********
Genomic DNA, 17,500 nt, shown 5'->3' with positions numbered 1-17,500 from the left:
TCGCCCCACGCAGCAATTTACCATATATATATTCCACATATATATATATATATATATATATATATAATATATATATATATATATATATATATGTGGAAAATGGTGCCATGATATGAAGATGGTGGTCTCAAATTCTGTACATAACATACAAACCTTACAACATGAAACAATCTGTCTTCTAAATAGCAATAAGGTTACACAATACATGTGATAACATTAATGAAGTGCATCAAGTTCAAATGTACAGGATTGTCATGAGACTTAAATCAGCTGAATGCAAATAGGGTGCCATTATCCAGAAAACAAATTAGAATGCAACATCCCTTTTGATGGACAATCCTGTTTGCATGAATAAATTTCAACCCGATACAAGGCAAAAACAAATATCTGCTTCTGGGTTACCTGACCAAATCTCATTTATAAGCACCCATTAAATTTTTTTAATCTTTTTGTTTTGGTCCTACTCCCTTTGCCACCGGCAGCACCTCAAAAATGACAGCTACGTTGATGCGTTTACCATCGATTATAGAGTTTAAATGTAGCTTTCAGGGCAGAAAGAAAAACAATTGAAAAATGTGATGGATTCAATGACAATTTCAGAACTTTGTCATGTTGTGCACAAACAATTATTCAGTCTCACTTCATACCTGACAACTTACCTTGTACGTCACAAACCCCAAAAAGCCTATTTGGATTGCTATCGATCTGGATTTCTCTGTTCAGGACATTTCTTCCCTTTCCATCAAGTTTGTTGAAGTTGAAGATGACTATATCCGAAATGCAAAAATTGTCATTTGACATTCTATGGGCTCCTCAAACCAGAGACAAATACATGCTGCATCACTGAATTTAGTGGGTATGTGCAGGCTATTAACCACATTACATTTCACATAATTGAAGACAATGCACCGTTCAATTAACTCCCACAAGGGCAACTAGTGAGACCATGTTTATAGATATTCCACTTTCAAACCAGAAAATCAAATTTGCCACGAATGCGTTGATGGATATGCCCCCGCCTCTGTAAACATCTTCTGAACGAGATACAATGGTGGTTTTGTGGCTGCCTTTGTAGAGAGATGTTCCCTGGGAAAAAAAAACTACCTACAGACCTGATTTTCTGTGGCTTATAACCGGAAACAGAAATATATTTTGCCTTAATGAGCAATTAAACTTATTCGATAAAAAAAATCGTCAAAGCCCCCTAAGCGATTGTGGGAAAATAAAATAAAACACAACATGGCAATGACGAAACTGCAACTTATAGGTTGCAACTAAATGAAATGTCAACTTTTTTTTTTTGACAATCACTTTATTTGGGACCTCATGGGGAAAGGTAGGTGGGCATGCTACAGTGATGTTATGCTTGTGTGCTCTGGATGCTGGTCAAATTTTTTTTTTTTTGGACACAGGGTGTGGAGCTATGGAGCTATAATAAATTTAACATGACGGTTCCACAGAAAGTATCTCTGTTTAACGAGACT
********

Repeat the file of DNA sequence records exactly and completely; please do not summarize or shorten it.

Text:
Genomic DNA, 17,500 nt, shown 5'->3' with positions numbered 1-17,500 from the left:
TCGCCCCACGCAGCAATTTACCATATATATATTCCACATATATATATATATATATATATATATATAATATATATATATATATATATATATATGTGGAAAATGGTGCCATGATATGAAGATGGTGGTCTCAAATTCTGTACATAACATACAAACCTTACAACATGAAACAATCTGTCTTCTAAATAGCAATAAGGTTACACAATACATGTGATAACATTAATGAAGTGCATCAAGTTCAAATGTACAGGATTGTCATGAGACTTAAATCAGCTGAATGCAAATAGGGTGCCATTATCCAGAAAACAAATTAGAATGCAACATCCCTTTTGATGGACAATCCTGTTTGCATGAATAAATTTCAACCCGATACAAGGCAAAAACAAATATCTGCTTCTGGGTTACCTGACCAAATCTCATTTATAAGCACCCATTAAATTTTTTTAATCTTTTTGTTTTGGTCCTACTCCCTTTGCCACCGGCAGCACCTCAAAAATGACAGCTACGTTGATGCGTTTACCATCGATTATAGAGTTTAAATGTAGCTTTCAGGGCAGAAAGAAAAACAATTGAAAAATGTGATGGATTCAATGACAATTTCAGAACTTTGTCATGTTGTGCACAAACAATTATTCAGTCTCACTTCATACCTGACAACTTACCTTGTACGTCACAAACCCCAAAAAGCCTATTTGGATTGCTATCGATCTGGATTTCTCTGTTCAGGACATTTCTTCCCTTTCCATCAAGTTTGTTGAAGTTGAAGATGACTATATCCGAAATGCAAAAATTGTCATTTGACATTCTATGGGCTCCTCAAACCAGAGACAAATACATGCTGCATCACTGAATTTAGTGGGTATGTGCAGGCTATTAACCACATTACATTTCACATAATTGAAGACAATGCACCGTTCAATTAACTCCCACAAGGGCAACTAGTGAGACCATGTTTATAGATATTCCACTTTCAAACCAGAAAATCAAATTTGCCACGAATGCGTTGATGGATATGCCCCCGCCTCTGTAAACATCTTCTGAACGAGATACAATGGTGGTTTTGTGGCTGCCTTTGTAGAGAGATGTTCCCTGGGAAAAAAAAACTACCTACAGACCTGATTTTCTGTGGCTTATAACCGGAAACAGAAATATATTTTGCCTTAATGAGCAATTAAACTTATTCGATAAAAAAAATCGTCAAAGCCCCCTAAGCGATTGTGGGAAAATAAAATAAAACACAACATGGCAATGACGAAACTGCAACTTATAGGTTGCAACTAAATGAAATGTCAACTTTTTTTTTTTGACAATCACTTTATTTGGGACCTCATGGGGAAAGGTAGGTGGGCATGCTACAGTGATGTTATGCTTGTGTGCTCTGGATGCTGGTCAAATTTTTTTTTTTTTGGACACAGGGTGTGGAGCTATGGAGCTATAATAAATTTAACATGACGGTTCCACAGAAAGTATCTCTGTTTAACGAGACT